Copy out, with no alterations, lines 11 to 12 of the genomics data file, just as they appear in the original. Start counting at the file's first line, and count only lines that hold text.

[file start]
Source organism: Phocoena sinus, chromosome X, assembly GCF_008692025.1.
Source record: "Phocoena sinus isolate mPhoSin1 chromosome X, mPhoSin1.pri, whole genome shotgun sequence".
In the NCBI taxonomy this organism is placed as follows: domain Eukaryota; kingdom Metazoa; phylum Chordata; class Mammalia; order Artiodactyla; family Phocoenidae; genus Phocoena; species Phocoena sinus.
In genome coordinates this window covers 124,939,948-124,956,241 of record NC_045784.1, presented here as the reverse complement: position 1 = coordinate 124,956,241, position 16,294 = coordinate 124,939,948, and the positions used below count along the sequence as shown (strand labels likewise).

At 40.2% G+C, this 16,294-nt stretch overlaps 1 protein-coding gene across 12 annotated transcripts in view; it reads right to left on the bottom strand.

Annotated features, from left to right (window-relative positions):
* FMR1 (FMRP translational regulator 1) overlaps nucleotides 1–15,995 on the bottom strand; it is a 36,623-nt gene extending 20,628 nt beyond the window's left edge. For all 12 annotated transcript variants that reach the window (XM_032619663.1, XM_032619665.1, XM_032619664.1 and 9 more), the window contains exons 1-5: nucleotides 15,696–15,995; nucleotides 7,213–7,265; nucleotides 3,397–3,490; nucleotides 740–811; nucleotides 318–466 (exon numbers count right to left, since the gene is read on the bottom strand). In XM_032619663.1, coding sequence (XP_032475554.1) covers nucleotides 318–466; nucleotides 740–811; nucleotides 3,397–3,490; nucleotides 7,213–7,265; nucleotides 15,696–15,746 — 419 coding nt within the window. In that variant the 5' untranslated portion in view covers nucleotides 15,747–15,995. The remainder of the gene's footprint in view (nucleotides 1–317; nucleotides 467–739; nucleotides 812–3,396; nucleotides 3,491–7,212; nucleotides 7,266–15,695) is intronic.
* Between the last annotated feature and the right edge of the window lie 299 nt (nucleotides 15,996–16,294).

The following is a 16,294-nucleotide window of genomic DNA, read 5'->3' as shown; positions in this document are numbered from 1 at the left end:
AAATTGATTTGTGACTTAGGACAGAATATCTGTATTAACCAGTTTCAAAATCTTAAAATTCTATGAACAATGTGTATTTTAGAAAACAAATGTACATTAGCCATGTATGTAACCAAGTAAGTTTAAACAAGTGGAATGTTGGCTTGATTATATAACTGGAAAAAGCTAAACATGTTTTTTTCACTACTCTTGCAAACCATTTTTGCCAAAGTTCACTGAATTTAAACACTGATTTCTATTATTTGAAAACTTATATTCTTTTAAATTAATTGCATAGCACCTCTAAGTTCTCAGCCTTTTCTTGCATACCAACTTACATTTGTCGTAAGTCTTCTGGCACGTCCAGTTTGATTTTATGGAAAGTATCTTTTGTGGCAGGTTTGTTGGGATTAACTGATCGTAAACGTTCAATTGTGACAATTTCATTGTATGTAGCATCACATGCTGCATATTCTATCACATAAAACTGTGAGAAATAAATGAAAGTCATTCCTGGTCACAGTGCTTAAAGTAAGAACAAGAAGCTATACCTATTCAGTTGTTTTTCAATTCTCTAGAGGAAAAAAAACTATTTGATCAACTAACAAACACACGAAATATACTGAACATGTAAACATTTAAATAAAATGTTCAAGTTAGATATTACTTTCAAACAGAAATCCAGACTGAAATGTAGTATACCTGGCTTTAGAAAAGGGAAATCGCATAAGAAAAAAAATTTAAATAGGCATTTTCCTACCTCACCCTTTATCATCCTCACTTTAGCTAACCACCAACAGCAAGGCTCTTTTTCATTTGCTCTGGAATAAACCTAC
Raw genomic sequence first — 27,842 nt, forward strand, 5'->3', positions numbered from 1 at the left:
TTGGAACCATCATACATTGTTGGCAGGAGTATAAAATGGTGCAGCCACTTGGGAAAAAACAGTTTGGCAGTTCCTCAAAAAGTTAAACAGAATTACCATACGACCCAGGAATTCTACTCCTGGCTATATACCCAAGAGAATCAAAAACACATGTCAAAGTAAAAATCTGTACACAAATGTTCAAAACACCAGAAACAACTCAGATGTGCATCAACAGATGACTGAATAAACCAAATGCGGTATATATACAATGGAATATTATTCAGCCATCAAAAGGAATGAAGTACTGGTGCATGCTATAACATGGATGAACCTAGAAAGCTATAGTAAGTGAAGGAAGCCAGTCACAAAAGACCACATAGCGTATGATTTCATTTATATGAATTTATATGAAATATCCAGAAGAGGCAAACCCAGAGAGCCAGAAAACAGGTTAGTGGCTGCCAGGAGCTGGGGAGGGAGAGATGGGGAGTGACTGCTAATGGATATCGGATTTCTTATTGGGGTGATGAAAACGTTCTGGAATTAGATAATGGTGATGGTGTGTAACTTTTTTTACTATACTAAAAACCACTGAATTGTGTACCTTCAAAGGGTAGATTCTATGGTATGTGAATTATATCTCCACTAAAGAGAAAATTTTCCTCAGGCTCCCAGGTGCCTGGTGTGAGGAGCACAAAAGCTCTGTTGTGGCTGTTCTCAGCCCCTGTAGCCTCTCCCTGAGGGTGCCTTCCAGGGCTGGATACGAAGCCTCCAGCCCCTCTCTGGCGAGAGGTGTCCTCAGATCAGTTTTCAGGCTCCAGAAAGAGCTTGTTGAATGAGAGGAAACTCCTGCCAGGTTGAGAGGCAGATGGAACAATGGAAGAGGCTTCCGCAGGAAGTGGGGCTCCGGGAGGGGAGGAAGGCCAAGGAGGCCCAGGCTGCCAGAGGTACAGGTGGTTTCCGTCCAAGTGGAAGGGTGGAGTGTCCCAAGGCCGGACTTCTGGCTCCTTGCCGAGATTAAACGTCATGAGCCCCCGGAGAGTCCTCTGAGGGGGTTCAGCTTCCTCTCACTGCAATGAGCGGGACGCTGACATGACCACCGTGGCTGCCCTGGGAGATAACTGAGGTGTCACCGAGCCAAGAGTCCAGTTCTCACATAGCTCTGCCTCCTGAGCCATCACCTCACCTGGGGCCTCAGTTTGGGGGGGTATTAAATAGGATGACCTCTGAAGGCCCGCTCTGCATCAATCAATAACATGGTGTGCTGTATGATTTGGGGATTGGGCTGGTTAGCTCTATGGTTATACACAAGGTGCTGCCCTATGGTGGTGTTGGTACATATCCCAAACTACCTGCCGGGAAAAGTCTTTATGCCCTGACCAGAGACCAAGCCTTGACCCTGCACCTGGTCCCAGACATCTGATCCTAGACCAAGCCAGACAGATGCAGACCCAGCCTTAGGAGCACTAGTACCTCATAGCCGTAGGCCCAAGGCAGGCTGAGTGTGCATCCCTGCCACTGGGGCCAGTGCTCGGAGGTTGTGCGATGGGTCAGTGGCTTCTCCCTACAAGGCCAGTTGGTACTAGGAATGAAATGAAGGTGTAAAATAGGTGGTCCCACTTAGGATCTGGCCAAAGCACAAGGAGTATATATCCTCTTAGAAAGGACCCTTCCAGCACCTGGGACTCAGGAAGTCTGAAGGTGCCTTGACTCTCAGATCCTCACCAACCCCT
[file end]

Raw genomic sequence first — 27,842 nt, forward strand, 5'->3', positions numbered from 1 at the left:
TTGGAACCATCATACATTGTTGGCAGGAGTATAAAATGGTGCAGCCACTTGGGAAAAAACAGTTTGGCAGTTCCTCAAAAAGTTAAACAGAATTACCATACGACCCAGGAATTCTACTCCTGGCTATATACCCAAGAGAATCAAAAACACATGTCAAAGTAAAAATCTGTACACAAATGTTCAAAACACCAGAAACAACTCAGATGTGCATCAACAGATGACTGAATAAACCAAATGCGGTATATATACAATGGAATATTATTCAGCCATCAAAAGGAATGAAGTACTGGTGCATGCTATAACATGGATGAACCTAGAAAGCTATAGTAAGTGAAGGAAGCCAGTCACAAAAGACCACATAGCGTATGATTTCATTTATATGAATTTATATGAAATATCCAGAAGAGGCAAACCCAGAGAGCCAGAAAACAGGTTAGTGGCTGCCAGGAGCTGGGGAGGGAGAGATGGGGAGTGACTGCTAATGGATATCGGATTTCTTATTGGGGTGATGAAAACGTTCTGGAATTAGATAATGGTGATGGTGTGTAACTTTTTTTACTATACTAAAAACCACTGAATTGTGTACCTTCAAAGGGTAGATTCTATGGTATGTGAATTATATCTCCACTAAAGAGAAAATTTTCCTCAGGCTCCCAGGTGCCTGGTGTGAGGAGCACAAAAGCTCTGTTGTGGCTGTTCTCAGCCCCTGTAGCCTCTCCCTGAGGGTGCCTTCCAGGGCTGGATACGAAGCCTCCAGCCCCTCTCTGGCGAGAGGTGTCCTCAGATCAGTTTTCAGGCTCCAGAAAGAGCTTGTTGAATGAGAGGAAACTCCTGCCAGGTTGAGAGGCAGATGGAACAATGGAAGAGGCTTCCGCAGGAAGTGGGGCTCCGGGAGGGGAGGAAGGCCAAGGAGGCCCAGGCTGCCAGAGGTACAGGTGGTTTCCGTCCAAGTGGAAGGGTGGAGTGTCCCAAGGCCGGACTTCTGGCTCCTTGCCGAGATTAAACGTCATGAGCCCCCGGAGAGTCCTCTGAGGGGGTTCAGCTTCCTCTCACTGCAATGAGCGGGACGCTGACATGACCACCGTGGCTGCCCTGGGAGATAACTGAGGTGTCACCGAGCCAAGAGTCCAGTTCTCACATAGCTCTGCCTCCTGAGCCATCACCTCACCTGGGGCCTCAGTTTGGGGGGGTATTAAATAGGATGACCTCTGAAGGCCCGCTCTGCATCAATCAATAACATGGTGTGCTGTATGATTTGGGGATTGGGCTGGTTAGCTCTATGGTTATACACAAGGTGCTGCCCTATGGTGGTGTTGGTACATATCCCAAACTACCTGCCGGGAAAAGTCTTTATGCCCTGACCAGAGACCAAGCCTTGACCCTGCACCTGGTCCCAGACATCTGATCCTAGACCAAGCCAGACAGATGCAGACCCAGCCTTAGGAGCACTAGTACCTCATAGCCGTAGGCCCAAGGCAGGCTGAGTGTGCATCCCTGCCACTGGGGCCAGTGCTCGGAGGTTGTGCGATGGGTCAGTGGCTTCTCCCTACAAGGCCAGTTGGTACTAGGAATGAAATGAAGGTGTAAAATAGGTGGTCCCACTTAGGATCTGGCCAAAGCACAAGGAGTATATATCCTCTTAGAAAGGACCCTTCCAGCACCTGGGACTCAGGAAGTCTGAAGGTGCCTTGACTCTCAGATCCTCACCAACCCCT